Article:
Front Matter

Front Matter

International Monetary Fund
Published Date:
August 1999
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    © 1999 International Monetary Fund

    Production: IMF Graphics Section

    Figures: Theodore F. Peters, Jr.

    Typesetting: Alicia Etchebarne-Bourdin

    Library of Congress Cataloging-in-Publication Data

    Economic reforms in Kazakhstan, Kyrgyz Republic, Tajikistan, Turkmenistan, and Uzbekistan / Emine Gürgen … [et. al.]

    p. cm. — (Occasional paper, ISSN 0251-6365; no. 183) Includes bibliographical references (p.).

    ISBN 9781557758255

    1. Asia, Central—Economic policy. 2. Asia, Central—Economic conditions. I. Gürgen, Emine. II. Series: Occasional paper (International Monetary Fund); no. 183.

    HC420.3.E27 1999




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    The following symbols have been used throughout this paper:

    • … to indicate that data are not available;

    • — to indicate that the figure is zero or less than half the final digit shown, or that the item does not exist;

    • – between years or months (for example, 1994–95 or January–June) to indicate the years or months covered, including the beginning and ending years or months;

    • / between years (for example, 1994/95) to indicate a crop or fiscal (financial) year.

    “Billion” means a thousand million.

    Minor discrepancies between constituent figures and totals are due to rounding.

    The term “country,” as used in this paper, does not in all cases refer to a territorial entity that is a state as understood by international law and practice; the term also covers some territorial entities that are not states, but for which statistical data are maintained and provided internationally on a separate and independent basis.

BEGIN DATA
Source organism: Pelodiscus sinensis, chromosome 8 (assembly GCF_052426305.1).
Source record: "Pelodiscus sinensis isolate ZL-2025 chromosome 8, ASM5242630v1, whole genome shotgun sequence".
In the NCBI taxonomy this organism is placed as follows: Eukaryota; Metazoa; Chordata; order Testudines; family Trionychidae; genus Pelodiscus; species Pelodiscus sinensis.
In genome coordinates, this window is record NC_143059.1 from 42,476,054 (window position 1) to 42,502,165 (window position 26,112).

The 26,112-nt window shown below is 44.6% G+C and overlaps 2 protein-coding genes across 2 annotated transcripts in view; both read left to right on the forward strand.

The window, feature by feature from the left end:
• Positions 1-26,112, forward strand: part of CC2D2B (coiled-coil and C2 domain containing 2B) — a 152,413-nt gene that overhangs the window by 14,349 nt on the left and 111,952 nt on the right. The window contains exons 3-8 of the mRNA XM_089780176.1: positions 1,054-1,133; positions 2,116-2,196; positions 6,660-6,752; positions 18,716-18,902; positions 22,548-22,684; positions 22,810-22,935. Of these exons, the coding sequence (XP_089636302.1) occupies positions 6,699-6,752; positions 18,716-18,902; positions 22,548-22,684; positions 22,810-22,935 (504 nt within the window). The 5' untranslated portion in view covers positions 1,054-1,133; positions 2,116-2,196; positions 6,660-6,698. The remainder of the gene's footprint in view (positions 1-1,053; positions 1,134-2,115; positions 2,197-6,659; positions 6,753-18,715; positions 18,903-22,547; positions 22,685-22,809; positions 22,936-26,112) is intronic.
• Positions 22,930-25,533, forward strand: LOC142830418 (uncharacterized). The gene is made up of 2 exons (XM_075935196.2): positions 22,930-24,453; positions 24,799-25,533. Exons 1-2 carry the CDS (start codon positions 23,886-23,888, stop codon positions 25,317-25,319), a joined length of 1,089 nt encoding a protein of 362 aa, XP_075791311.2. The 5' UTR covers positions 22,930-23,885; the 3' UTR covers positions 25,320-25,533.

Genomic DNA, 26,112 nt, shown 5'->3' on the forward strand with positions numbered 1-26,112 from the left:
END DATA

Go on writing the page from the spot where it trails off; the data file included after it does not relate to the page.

This occasional paper provides an overview of the economic reform experiences of the Central Asian states of the former Soviet Union since their independence at the turn of the decade. The choice of countries—Kazakhstan, the Kyrgyz Republic, Tajikistan, Turkmenistan, and Uzbekistan—reflects not only a geographical grouping, but also similarities in the types of transition challenges faced by these countries, notwithstanding considerable variations in their sizes, ethnic compositions, resource endowments, and economic structures. The paper highlights these differences and the impact they may have had on the individual approaches to and progress with economic reforms, while also tracing some of the common threads that run through the transition experience of each country. In this fashion, it attempts to identify a number of key macroeconomic and structural areas where the slower reformers in the group might benefit from the experience of the faster reformers.

    The paper was a collaborative project under the leadership of Emine Gürgen. Helpful suggestions were received from John Odling-Smee, Oleh Havrylyshyn, and Leif Hansen. In addition, the authors are indebted to several colleagues in the International Monetary Fund, notably Isaias Coelho, Jens Dalsgaard, Jan Mikkelsen, Johannes Mueller, and Richard Stern for their constructive comments; Sepideh Khazai for research assistance; and Helen John for secretarial work. Helen Chin of the External Relations Department edited the paper and coordinated its production for publication.

    The contributions to the paper drew considerably on the work undertaken by the European II Department, in the context of discussions held with the governments of the countries reviewed, on the use of IMF resources and in conducting the annual Article IV consultations. However, the opinions expressed are solely those of the authors and do not necessarily reflect the opinions of the IMF staff, Executive Directors, or the country authorities.

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